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  QUESTION: Danger of lead dust in lift shafts, 30 May 2003, New South Wales Australia

My 30 year old son works every day in lift shafts, of high rise buildings.

He has been unwell for some months, symptoms are head aches, digestive problems, high blood pressure, lethargic etc.

I am concerned he could be breathing in high levels of lead dust.

Would you recommend a blood test to confirm doubts?

Your web page is so informative, I am so glad this is brought to the attention of the public, thankyou very much.

Marianne Sainty.

ANSWER: 02 Jun 2003

Dear Marianne,

thankyou for your very kind words of appreciation.

Yes, I would definitely recommend a blood lead test for your son as there are several potential sources and pathways for lead to get into lift shaft dust:-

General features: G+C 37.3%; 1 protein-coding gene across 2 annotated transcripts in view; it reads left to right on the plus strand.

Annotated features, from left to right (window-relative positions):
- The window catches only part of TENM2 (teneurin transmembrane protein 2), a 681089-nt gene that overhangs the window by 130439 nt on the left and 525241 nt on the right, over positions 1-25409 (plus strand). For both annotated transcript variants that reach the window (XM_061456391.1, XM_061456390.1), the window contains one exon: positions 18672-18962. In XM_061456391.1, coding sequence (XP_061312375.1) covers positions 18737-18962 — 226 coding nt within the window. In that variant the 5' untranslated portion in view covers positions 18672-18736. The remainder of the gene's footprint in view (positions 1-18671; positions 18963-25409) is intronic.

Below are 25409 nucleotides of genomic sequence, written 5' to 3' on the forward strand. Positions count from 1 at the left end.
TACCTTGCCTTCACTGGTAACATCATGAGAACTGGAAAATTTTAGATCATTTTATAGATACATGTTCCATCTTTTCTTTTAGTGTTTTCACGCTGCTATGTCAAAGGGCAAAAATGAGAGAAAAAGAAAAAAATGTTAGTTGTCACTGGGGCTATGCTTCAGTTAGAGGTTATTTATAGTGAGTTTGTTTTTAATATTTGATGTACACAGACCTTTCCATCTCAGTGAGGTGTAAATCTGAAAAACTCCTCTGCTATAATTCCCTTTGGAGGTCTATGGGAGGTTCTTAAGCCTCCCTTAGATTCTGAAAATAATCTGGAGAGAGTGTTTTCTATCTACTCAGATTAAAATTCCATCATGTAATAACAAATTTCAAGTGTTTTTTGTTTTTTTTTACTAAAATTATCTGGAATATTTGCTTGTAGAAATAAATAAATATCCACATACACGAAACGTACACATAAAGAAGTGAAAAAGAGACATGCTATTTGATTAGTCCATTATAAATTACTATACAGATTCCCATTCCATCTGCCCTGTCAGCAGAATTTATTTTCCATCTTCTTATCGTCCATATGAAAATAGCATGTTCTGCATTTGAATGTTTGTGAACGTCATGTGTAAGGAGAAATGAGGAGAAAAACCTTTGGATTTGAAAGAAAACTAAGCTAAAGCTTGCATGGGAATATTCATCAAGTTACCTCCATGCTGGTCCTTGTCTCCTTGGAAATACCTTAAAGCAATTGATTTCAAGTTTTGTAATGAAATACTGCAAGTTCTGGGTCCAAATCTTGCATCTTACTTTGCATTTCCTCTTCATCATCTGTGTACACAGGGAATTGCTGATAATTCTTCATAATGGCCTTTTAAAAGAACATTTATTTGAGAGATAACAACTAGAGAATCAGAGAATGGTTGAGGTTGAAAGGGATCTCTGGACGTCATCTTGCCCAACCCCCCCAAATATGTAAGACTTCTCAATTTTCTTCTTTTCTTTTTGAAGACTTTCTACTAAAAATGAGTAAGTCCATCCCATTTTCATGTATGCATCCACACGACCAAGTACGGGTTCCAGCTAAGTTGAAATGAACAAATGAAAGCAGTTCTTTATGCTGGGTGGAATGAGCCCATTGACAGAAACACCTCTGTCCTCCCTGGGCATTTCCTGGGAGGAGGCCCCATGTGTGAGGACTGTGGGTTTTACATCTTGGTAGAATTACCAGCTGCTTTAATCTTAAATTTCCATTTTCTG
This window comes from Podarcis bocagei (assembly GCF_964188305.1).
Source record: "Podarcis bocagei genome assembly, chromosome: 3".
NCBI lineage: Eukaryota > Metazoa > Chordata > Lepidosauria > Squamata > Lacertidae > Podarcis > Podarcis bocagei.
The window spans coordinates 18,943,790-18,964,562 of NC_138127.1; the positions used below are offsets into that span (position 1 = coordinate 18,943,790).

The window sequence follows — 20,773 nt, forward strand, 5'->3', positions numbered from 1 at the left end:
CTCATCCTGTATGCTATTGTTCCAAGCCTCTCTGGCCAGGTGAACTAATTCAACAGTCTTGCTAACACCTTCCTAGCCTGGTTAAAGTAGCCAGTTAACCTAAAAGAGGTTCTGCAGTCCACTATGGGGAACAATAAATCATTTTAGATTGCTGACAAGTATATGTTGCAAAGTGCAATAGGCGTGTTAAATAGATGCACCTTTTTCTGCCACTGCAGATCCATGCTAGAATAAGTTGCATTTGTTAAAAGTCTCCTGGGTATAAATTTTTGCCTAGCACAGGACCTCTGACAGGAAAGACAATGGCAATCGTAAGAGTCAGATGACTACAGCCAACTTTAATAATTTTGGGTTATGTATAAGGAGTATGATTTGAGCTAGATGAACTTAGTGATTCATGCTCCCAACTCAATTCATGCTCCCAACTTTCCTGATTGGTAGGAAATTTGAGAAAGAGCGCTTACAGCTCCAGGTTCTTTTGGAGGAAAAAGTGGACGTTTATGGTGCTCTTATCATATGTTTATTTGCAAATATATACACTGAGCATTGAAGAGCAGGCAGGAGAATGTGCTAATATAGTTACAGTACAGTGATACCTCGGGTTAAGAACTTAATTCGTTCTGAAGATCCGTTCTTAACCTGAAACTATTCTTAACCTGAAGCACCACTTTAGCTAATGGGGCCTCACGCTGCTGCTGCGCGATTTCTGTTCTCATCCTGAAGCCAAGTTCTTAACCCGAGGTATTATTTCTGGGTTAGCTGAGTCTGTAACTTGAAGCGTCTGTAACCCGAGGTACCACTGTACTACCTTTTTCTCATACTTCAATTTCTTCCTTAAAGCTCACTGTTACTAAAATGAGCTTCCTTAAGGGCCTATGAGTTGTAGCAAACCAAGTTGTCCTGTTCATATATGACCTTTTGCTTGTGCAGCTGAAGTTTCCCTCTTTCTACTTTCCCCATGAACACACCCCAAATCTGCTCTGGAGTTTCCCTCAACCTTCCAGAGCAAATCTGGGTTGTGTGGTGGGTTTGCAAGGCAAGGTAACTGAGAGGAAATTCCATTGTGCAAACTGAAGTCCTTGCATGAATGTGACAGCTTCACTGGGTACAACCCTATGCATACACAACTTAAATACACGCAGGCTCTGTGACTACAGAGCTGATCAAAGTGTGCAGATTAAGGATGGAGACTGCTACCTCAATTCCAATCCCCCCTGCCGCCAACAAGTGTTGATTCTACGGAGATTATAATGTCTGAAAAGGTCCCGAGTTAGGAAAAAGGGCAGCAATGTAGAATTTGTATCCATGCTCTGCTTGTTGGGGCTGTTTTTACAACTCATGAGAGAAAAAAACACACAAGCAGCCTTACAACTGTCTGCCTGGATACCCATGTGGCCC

• Any lead in the air outside (from past vehicle emissions, current lead paint removal or a huge range of industrial processes) could fall as dust and reside in the ceiling void and other cavities of high rise buildings and leak into the lift shaft;
  • Grease containing lead powder can be used as a lubricant called antiseize and although I don't know if this is used with lift cables I also don't know for sure that it is not (see attachment - "All that's copper coloured is not antiseize");
  • Over the years all lifts will receive a large volume of tracked-in dust on people's shoes off the road and pavements and this dust will also be lead contaminated and potentially leak into the lift shaft.

Please let us know the result as you may have identified a new task with a risk of lead poisoning.

Thanking you
Elizabeth O'Brien

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